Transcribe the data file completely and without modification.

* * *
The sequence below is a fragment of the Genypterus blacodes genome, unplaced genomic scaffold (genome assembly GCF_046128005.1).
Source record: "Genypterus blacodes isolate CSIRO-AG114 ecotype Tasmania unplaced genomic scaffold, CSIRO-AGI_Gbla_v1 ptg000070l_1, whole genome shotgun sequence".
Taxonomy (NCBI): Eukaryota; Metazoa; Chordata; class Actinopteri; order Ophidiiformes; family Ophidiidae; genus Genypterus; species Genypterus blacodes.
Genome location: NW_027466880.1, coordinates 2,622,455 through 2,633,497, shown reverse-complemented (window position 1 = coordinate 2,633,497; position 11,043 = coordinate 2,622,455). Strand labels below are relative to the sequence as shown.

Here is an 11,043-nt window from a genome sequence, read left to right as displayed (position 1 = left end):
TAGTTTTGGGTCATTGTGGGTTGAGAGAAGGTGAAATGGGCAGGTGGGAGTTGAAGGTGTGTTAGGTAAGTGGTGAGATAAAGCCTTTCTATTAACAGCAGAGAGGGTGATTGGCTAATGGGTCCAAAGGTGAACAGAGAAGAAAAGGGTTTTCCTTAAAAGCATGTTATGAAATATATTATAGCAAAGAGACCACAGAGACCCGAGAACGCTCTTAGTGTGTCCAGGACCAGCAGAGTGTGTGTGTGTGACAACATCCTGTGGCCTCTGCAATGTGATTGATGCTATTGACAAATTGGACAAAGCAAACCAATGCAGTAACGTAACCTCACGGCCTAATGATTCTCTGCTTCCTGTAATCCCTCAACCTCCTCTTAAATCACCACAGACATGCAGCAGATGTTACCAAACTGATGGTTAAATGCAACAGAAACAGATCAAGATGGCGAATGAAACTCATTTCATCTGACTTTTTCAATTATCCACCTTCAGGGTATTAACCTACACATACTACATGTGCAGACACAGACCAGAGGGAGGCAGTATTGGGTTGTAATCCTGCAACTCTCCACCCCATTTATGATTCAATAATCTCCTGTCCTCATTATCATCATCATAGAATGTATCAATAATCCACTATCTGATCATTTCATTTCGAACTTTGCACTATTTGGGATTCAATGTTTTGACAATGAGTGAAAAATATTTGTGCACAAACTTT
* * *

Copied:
The sequence below is a fragment of the Genypterus blacodes genome, unplaced genomic scaffold (genome assembly GCF_046128005.1).
Source record: "Genypterus blacodes isolate CSIRO-AG114 ecotype Tasmania unplaced genomic scaffold, CSIRO-AGI_Gbla_v1 ptg000070l_1, whole genome shotgun sequence".
Taxonomy (NCBI): Eukaryota; Metazoa; Chordata; class Actinopteri; order Ophidiiformes; family Ophidiidae; genus Genypterus; species Genypterus blacodes.
Genome location: NW_027466880.1, coordinates 2,622,455 through 2,633,497, shown reverse-complemented (window position 1 = coordinate 2,633,497; position 11,043 = coordinate 2,622,455). Strand labels below are relative to the sequence as shown.

Here is an 11,043-nt window from a genome sequence, read left to right as displayed (position 1 = left end):
TAGTTTTGGGTCATTGTGGGTTGAGAGAAGGTGAAATGGGCAGGTGGGAGTTGAAGGTGTGTTAGGTAAGTGGTGAGATAAAGCCTTTCTATTAACAGCAGAGAGGGTGATTGGCTAATGGGTCCAAAGGTGAACAGAGAAGAAAAGGGTTTTCCTTAAAAGCATGTTATGAAATATATTATAGCAAAGAGACCACAGAGACCCGAGAACGCTCTTAGTGTGTCCAGGACCAGCAGAGTGTGTGTGTGTGACAACATCCTGTGGCCTCTGCAATGTGATTGATGCTATTGACAAATTGGACAAAGCAAACCAATGCAGTAACGTAACCTCACGGCCTAATGATTCTCTGCTTCCTGTAATCCCTCAACCTCCTCTTAAATCACCACAGACATGCAGCAGATGTTACCAAACTGATGGTTAAATGCAACAGAAACAGATCAAGATGGCGAATGAAACTCATTTCATCTGACTTTTTCAATTATCCACCTTCAGGGTATTAACCTACACATACTACATGTGCAGACACAGACCAGAGGGAGGCAGTATTGGGTTGTAATCCTGCAACTCTCCACCCCATTTATGATTCAATAATCTCCTGTCCTCATTATCATCATCATAGAATGTATCAATAATCCACTATCTGATCATTTCATTTCGAACTTTGCACTATTTGGGATTCAATGTTTTGACAATGAGTGAAAAATATTTGTGCACAAACTTT